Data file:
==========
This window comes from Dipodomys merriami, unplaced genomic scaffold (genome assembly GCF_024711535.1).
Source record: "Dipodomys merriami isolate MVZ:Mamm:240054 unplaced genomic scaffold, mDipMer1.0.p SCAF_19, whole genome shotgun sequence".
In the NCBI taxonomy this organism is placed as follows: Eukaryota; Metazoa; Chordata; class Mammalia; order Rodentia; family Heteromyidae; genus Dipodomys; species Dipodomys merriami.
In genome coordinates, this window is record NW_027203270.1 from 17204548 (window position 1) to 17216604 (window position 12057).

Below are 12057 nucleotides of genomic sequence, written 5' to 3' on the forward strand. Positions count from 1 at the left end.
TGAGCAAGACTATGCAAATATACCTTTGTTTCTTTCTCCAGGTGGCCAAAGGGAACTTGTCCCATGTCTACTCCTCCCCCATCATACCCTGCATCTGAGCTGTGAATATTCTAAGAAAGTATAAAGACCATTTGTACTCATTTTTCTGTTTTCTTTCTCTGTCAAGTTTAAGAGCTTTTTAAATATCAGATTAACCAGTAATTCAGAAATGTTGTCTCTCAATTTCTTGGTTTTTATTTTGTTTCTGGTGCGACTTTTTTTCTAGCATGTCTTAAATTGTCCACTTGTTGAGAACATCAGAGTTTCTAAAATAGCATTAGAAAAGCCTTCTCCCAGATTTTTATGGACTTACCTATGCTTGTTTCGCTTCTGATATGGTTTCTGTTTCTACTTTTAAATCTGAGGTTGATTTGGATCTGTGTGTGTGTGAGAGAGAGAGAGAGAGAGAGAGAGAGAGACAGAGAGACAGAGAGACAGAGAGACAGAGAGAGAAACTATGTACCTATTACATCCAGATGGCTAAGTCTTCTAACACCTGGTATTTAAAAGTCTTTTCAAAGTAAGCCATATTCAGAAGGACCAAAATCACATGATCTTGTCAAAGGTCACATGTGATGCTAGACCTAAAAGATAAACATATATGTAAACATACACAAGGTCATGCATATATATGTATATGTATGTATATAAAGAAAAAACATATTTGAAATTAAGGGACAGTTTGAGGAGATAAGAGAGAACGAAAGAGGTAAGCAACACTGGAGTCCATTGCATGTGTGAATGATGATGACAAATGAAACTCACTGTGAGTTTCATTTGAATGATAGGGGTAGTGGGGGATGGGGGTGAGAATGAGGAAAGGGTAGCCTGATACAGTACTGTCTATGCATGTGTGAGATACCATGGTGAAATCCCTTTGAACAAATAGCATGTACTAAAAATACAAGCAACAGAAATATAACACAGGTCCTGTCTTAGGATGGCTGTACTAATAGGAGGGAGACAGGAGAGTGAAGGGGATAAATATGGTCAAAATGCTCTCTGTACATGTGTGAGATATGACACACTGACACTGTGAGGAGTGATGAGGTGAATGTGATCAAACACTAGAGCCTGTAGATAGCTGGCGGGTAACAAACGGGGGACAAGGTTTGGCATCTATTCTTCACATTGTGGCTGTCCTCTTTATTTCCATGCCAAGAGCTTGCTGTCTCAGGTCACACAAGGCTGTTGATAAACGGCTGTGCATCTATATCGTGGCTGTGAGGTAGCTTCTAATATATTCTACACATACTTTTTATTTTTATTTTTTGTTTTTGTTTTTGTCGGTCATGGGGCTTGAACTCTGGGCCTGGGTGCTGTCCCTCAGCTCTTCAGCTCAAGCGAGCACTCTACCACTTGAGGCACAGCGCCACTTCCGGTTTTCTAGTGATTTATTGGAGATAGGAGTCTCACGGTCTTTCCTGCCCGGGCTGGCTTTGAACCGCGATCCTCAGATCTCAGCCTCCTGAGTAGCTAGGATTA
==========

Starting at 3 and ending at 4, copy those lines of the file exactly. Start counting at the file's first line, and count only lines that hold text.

In the NCBI taxonomy this organism is placed as follows: Eukaryota; Metazoa; Chordata; class Mammalia; order Rodentia; family Heteromyidae; genus Dipodomys; species Dipodomys merriami.
In genome coordinates, this window is record NW_027203270.1 from 17204548 (window position 1) to 17216604 (window position 12057).